I harden my knife with the brittle awareness that I’m actually making a weapon beside a kid who at best lacks comedic timing. This is appropriate; the hardening process makes steel alloys brittler, too. When the metal is red hot, it soon reaches a critical temperature that shifts the carbon into the spaces among the iron molecules. This new crystal, martensite, is the structure we actually want. The reaction actually cools the steel, creating a dull “shadow.” This is called “decalescence.” If the steel is allowed to cool normally, the carbon falls back out of this configuration and becomes pearlite again, which briefly heats the steel back up — this is “recalescence,” and creates the illusion of a band of shadow passing across the steel. After I see the “shadow,” I briefly reheat the knife, and then it’s time to quench. Knife Kid is my shadow; his awkwardly-fitting machismo as rigid and brittle as my pride.
Quenching in oil is dramatic; the metal smokes while the oil bubbles, then ignites, so you have to move fast to avoid fires. All this effort is to stop time and lock the carbon into that martensite form. I drop both knives right after quenching. I knew this would happen. Matt warns me the first time that he can re-harden the knife to straighten it, but it could break. (It doesn’t.) The second time, Jordan laughs when I tell him I’m getting a new complex about this maker thing. But we all know the answer to the riddle of steel: humanity’s real strength is community, and teaching and learning are at the heart of it.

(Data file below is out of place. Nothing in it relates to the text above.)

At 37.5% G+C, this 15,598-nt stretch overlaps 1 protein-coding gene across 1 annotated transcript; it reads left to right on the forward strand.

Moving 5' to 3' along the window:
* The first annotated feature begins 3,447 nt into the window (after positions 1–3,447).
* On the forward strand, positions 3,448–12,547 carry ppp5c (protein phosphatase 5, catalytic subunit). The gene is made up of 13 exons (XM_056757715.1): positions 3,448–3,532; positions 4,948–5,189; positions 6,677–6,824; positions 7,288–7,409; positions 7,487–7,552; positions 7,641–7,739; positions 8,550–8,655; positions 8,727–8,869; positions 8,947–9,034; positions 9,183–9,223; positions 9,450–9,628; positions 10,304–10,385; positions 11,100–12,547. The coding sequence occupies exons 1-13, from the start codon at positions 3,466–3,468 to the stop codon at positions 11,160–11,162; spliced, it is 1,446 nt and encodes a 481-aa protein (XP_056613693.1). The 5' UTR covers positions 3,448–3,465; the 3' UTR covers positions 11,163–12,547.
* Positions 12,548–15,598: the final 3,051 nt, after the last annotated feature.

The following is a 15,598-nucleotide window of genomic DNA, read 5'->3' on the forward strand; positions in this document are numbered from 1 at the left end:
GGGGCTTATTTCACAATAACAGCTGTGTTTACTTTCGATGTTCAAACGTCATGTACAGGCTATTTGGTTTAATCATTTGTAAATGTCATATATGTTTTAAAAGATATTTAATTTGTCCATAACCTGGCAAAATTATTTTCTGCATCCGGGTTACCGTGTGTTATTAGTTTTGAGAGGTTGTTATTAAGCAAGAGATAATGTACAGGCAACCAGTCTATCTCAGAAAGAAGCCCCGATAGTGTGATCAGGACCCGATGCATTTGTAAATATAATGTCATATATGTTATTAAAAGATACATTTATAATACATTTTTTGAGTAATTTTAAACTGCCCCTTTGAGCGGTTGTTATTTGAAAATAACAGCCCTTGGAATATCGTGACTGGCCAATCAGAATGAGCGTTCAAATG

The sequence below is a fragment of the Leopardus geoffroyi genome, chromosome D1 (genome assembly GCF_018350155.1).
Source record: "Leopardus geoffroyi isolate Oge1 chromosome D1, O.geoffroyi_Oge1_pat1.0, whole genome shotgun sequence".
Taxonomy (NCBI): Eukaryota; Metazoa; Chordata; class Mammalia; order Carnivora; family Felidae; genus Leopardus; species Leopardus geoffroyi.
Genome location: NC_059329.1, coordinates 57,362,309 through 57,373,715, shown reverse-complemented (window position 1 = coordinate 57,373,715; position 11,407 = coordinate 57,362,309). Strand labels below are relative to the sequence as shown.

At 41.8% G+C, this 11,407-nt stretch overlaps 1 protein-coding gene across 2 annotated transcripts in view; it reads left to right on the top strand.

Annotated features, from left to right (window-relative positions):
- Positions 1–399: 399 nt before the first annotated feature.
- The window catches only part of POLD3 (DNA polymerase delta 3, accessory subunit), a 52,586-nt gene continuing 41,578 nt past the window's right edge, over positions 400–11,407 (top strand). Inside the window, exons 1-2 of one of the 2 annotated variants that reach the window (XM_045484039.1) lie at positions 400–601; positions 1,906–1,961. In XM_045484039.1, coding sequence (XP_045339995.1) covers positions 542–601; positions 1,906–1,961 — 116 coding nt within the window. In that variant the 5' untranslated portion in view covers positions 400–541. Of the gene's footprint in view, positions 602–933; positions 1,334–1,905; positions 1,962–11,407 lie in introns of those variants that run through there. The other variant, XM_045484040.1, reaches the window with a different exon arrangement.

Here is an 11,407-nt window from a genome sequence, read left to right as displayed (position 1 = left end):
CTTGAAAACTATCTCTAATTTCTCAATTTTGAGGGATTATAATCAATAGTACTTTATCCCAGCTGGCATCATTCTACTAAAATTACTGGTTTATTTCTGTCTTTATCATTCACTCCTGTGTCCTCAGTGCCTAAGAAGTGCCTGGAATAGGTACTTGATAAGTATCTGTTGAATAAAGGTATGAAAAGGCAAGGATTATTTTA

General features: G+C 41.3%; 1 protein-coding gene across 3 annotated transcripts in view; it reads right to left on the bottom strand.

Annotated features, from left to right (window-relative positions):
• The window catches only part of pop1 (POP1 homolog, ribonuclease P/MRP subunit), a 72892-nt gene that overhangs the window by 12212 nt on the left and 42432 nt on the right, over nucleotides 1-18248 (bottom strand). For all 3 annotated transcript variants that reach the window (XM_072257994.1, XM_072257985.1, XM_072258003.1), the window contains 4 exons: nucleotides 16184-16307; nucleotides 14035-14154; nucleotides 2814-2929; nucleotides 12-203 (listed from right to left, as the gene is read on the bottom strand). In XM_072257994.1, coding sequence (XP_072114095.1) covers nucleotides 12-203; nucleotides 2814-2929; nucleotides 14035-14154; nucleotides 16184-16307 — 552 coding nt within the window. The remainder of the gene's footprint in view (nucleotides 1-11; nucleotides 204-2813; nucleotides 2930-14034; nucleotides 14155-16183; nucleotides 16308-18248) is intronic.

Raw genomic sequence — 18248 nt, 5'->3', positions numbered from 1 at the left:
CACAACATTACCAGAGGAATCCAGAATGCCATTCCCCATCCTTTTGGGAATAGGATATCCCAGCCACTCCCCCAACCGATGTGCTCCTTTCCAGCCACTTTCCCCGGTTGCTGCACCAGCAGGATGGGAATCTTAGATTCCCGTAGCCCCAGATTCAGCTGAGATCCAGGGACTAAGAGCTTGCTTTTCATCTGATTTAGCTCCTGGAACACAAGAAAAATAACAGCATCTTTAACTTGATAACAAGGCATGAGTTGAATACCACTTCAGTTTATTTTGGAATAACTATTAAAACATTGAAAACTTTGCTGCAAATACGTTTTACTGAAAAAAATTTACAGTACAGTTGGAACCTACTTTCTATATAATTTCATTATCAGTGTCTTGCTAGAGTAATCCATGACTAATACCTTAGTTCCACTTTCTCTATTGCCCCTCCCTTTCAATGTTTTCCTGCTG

In Jordan’s class, almost everyone else’s knife fails along the way, and I’m struck by an evil thought: I’m slow, but my knife didn’t break. It got through tempering intact. I even burned my blade’s spine. As it happens, you can heat steel up enough that the carbon burns out, leaving you with bubbling slag. It should’ve broken. Despite the pitting, my knife is as strong and flexible as it needs to be.
And so am I.
Over lunch on the next-to-last day, we talk about what got us into smithing. Most of my classmates are bored retirees who are into knives, but I want to make my own tools. Jordan brightens up. “Making your own tools is power,” he says. In a time of fear, the power to transform scrap into tools galvanizes me against despair. As I learn, I can appreciate the work of designers and craftsmen not just in luxury goods, but also our daily surroundings. I know the color of steel that means it’s time to strike. I’ve seen the shadow pass through the steel. I see it pass through myself. Nothing sublimates anger like fire and hammers.